Gary Lineker has paid tribute to former England manager Sir Bobby Robson, who died on Friday after a long battle with cancer. He was 76.

The Match of the Day presenter and former England football star told BBC Sport: “It is a sad day and a great loss. He was a wonderful man and will be deeply missed by everybody in the country.

“Bobby was hugely significant in my career and gave me my chance to play for England. I played in two World Cups under him and I never played under a more enthusiastic man. He gave so much to the game.”

Alan Shearer, former England and Newcastle striker, also told the BBC: “I will always remember him being a great great man – not only for football.

“For me as an individual, he saved my career at Newcastle. He knew what to do with me and how to deal with the team – but he kept us in the top-flight and then got us into Europe.”

Floral tributes have already been laid at St James’ Park in memory of Sir Bobby, who is best known for leading England to the 1990 World Cup semi-final.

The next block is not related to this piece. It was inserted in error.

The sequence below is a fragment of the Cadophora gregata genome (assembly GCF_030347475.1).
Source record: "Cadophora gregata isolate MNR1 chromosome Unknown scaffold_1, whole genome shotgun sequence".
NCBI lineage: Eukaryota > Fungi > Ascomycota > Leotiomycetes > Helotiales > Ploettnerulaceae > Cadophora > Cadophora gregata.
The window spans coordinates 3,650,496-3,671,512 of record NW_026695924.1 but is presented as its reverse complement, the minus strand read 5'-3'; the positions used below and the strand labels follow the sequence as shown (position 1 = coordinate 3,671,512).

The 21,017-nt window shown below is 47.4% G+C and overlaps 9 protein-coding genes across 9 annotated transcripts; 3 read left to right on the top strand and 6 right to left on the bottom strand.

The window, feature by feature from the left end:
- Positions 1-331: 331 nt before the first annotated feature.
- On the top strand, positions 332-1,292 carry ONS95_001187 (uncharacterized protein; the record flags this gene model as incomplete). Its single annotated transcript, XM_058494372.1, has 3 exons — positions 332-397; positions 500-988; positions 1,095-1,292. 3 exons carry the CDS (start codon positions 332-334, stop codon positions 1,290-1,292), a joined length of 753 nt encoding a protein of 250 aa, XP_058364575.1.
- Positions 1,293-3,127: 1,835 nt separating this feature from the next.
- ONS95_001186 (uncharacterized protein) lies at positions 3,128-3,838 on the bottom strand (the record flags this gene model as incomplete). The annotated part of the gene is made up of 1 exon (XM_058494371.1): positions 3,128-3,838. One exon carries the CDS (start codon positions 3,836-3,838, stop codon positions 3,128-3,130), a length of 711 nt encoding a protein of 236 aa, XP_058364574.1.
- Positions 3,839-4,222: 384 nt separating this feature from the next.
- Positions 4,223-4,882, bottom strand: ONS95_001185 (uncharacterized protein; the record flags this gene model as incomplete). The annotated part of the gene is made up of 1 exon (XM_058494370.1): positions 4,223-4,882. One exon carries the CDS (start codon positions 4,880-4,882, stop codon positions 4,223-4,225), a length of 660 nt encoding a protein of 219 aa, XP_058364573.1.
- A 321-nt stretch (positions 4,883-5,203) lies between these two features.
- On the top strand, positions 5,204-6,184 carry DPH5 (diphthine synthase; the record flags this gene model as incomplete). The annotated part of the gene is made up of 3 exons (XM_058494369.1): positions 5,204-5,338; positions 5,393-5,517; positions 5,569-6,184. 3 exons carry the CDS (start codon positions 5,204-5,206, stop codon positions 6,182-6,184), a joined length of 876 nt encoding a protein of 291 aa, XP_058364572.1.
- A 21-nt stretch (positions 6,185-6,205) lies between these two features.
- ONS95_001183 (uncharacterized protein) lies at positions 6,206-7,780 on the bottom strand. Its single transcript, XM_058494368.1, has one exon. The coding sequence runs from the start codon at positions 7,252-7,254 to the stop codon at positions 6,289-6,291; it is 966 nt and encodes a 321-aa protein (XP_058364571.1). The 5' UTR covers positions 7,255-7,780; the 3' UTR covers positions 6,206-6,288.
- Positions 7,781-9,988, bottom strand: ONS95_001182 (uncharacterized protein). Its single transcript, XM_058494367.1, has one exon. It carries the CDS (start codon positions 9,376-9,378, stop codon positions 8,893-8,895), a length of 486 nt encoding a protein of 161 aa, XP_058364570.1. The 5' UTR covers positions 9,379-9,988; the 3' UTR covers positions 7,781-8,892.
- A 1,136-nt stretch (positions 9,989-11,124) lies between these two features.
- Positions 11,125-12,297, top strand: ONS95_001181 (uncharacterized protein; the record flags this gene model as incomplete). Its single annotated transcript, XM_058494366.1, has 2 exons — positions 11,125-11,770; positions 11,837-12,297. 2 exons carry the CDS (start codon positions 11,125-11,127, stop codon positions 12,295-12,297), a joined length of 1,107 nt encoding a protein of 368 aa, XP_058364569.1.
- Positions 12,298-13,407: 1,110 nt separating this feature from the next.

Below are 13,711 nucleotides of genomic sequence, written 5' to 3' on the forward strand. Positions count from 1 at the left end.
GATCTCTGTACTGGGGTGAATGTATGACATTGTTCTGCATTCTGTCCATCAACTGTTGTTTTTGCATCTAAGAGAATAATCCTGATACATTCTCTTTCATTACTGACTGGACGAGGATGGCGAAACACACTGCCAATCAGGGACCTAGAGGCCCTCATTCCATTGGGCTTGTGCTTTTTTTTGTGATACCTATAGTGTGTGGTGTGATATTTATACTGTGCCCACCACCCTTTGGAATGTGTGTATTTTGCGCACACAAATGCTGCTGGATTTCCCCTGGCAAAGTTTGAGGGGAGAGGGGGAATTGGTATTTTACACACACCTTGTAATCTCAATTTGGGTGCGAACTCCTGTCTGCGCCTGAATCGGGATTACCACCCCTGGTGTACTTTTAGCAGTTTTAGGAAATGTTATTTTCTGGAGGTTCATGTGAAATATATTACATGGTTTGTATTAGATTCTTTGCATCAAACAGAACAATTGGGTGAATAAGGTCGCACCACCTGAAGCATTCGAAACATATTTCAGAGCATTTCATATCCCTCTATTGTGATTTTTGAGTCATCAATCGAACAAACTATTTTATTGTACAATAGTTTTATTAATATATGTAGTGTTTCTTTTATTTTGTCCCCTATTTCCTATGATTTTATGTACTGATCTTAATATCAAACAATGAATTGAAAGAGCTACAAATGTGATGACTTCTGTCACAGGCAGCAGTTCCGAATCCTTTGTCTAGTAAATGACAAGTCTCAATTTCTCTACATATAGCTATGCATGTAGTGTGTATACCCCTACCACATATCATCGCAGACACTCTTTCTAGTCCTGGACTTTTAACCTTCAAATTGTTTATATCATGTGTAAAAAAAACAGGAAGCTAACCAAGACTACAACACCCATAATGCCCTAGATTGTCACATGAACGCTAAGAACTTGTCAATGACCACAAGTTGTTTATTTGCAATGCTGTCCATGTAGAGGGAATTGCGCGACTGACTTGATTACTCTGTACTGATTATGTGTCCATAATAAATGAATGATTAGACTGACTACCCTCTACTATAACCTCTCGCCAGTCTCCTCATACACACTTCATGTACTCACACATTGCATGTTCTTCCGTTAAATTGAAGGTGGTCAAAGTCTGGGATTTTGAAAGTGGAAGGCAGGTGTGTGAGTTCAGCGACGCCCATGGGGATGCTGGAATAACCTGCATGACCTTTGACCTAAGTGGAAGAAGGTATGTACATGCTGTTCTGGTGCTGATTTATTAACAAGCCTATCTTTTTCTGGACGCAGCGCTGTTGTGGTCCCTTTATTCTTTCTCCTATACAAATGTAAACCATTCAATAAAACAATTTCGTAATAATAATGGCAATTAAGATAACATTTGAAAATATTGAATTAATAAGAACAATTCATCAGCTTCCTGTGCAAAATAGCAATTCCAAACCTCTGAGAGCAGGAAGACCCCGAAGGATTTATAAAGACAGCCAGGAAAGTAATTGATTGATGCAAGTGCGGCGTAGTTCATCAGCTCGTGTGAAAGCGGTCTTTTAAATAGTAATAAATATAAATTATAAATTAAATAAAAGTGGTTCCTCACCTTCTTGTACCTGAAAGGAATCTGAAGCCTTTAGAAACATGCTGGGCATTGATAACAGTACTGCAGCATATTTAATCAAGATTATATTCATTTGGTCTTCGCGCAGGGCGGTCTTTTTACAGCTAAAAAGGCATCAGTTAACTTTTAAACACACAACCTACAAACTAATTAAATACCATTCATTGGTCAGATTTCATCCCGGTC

The Newcastle ground will also be open over the weekend and there will be a two-minute silence before Friday’s friendly match between Ipswich and Valladolid.

Sir Bobby, who was knighted in the Queen’s Birthday Honours List in 2002, was first diagnosed with cancer 18 years ago in 1991.

He has since fought bowel cancer in 1992, a malignant melanoma in 1995, and a tumour in his right lung and a brain tumour in 2006.

A statement issued on behalf of Sir Bobby’s family said: “It is with great sadness that it has been announced today that Sir Bobby Robson has lost his long and courageous battle with cancer.

“He died very peacefully this morning (Friday) at his home in County Durham with his wife and family beside him.”